Except, in the first film report to come out from the area the Penan are now saying that in fact their lives have become immediately far worse in this new place, which they describe as a hellhole and with good reason.

Read more at: 

Why Malaysian tax payers should support the Sarawak dam blockades

Posted: 11 Nov 2013 08:44 PM PST 

By Dr Kua Kia Soong, SUARAM Adviser, 
What have the blockades by the Sarawak indigenous people against the mega dams to do with West Malaysian tax payers?
Aside from solidarity with the indigenous peoples whose native customary lands have been taken over for the construction of the mega dams and the destruction of more of our rainforest heritage, there is plenty for Malaysian tax payers to worry about.

Mounting costs, higher electricity tariffs

For a start, the mounting costs of these dams will ultimately be borne by Malaysian tax payers. TNB will soon be passing their mounting costs on to Malaysian consumers through higher electricity tariffs. They have already announced the removal of energy subsidies now that the 13th general election is over and there is no longer a need to sweet talk the electorate. The government plans to cut fuel subsidies for power producers in the first quarter of 2014, to trim soaring subsidies for the energy sector which touched RM24.8 billion so far this year. Electricity could rise as much as 19%, from 33.5 sen/kWh to 40 sen sen/kWh, if all the subsidies are removed.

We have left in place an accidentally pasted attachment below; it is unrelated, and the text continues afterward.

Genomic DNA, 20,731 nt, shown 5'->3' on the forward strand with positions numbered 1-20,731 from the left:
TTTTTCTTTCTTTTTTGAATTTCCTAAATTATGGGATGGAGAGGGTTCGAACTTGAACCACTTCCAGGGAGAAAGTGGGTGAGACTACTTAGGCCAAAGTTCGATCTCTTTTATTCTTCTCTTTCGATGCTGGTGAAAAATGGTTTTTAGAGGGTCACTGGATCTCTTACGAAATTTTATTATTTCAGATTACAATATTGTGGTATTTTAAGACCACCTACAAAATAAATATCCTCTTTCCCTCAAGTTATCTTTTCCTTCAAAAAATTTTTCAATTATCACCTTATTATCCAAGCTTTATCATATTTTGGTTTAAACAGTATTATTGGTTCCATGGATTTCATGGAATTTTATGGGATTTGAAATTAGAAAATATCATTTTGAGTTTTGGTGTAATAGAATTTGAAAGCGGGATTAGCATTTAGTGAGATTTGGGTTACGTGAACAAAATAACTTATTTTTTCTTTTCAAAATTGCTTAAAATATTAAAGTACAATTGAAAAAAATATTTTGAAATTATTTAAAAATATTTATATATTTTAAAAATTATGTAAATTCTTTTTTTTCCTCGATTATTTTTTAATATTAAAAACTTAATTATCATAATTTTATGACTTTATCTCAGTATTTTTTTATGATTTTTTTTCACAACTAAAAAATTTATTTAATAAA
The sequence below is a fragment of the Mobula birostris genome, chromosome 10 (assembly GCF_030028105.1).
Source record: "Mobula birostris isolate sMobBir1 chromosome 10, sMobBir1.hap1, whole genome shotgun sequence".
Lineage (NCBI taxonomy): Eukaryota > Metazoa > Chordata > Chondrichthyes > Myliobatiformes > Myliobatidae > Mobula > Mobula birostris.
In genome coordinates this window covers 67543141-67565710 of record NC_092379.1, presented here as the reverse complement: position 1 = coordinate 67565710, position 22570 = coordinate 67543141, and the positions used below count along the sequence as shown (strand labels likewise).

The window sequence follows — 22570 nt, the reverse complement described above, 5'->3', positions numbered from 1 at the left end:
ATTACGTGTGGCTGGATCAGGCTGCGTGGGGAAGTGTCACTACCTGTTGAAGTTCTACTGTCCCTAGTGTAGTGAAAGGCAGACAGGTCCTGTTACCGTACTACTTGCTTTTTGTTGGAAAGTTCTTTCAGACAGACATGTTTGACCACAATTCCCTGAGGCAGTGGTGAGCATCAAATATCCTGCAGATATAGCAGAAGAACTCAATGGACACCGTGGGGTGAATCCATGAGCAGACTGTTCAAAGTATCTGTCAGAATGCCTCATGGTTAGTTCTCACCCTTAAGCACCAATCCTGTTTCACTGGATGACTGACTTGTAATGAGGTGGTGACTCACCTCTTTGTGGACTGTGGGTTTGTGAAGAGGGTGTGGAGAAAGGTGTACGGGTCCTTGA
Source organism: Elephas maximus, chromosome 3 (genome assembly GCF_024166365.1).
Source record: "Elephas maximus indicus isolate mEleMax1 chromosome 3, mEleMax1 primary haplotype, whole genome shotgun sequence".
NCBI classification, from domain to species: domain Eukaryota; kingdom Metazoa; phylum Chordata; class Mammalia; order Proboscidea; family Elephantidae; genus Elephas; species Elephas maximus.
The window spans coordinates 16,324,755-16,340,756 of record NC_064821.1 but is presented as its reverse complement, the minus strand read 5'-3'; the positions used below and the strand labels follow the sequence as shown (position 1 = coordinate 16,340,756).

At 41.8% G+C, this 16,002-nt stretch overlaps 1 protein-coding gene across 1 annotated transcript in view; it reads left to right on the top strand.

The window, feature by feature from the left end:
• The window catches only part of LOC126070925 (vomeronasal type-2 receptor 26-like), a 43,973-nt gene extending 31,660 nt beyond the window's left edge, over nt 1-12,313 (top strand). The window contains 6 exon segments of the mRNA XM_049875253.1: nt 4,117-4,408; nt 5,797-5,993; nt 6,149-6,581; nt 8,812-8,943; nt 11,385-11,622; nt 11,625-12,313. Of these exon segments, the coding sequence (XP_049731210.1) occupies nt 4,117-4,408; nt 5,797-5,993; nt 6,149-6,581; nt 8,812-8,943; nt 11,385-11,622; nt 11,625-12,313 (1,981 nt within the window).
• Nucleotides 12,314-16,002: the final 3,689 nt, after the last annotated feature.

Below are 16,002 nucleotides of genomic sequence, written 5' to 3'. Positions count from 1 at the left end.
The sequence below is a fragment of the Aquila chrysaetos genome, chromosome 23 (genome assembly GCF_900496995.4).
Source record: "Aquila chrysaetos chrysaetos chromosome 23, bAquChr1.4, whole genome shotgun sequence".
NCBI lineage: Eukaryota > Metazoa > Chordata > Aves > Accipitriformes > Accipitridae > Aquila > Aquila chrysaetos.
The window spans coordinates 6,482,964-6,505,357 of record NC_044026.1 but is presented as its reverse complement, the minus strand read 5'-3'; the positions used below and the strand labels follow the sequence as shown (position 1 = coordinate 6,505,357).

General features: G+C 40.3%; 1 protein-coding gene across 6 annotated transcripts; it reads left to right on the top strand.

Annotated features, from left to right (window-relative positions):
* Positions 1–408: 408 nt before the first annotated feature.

Then as contributors to the Employees Provident Fund, the "soft" EPF loans that have been given out to finance these mega dams will eventually cut into our savings which are intended for better housing, health and pension benefits of Malaysian workers. RM5.75 billion in loans from the Employees Provident Fund (EPF) and Retirement Fund Incorporated (KWAP) were used to fund the Bakun Dam project. EPF loans have also been made available to the IPPs.
The massive costs of these mega dams will further deepen the debt crisis the country faces at the moment.
Chronic excess of power equals chronic waste
Sarawak will most certainly face a chronic surplus of power. The current peak demand in Sarawak is just over 1000 MW, but Sarawak Energy wants to add another 6,200 MW until 2020 when the Bakun dam already has a 2400MW capacity. It is purely wishful thinking that Sarawak can find enough power purchasers to take up all this excess power. The global mining giants such as Rio Tinto and Alcoa have been flip flopping on their commitment to take up this energy with their energy guzzling and toxic industries ever since the 1990s. Knowing how desperate the government is in wanting to attract energy guzzlers to take up this excess power, they can afford to wait until we make them offers they can't refuse, namely cheap power and other tax incentives like the ones we offered Lynas.
Completed dams include Batang Ai (108 MW), completed in the 1980s; Bakun (2,400 MW), completed in 2011. The Murum dam (944 MW) is almost completed, while Sarawak Energy's high priority projects include Baram (1,200 MW), Baleh (1,300 MW), Pelagus (410 MW), Limbang (245MW), Lawas (87 MW), Baram 3 (300MW), Belepeh (114MW), Linau (297 MW).

Cut subsidies for the IPPs, not home consumers

The government has announced the removal of energy subsidies. But who benefits most from these electricity subsidies? Certainly not the average home consumers or the poorer sectors of our society.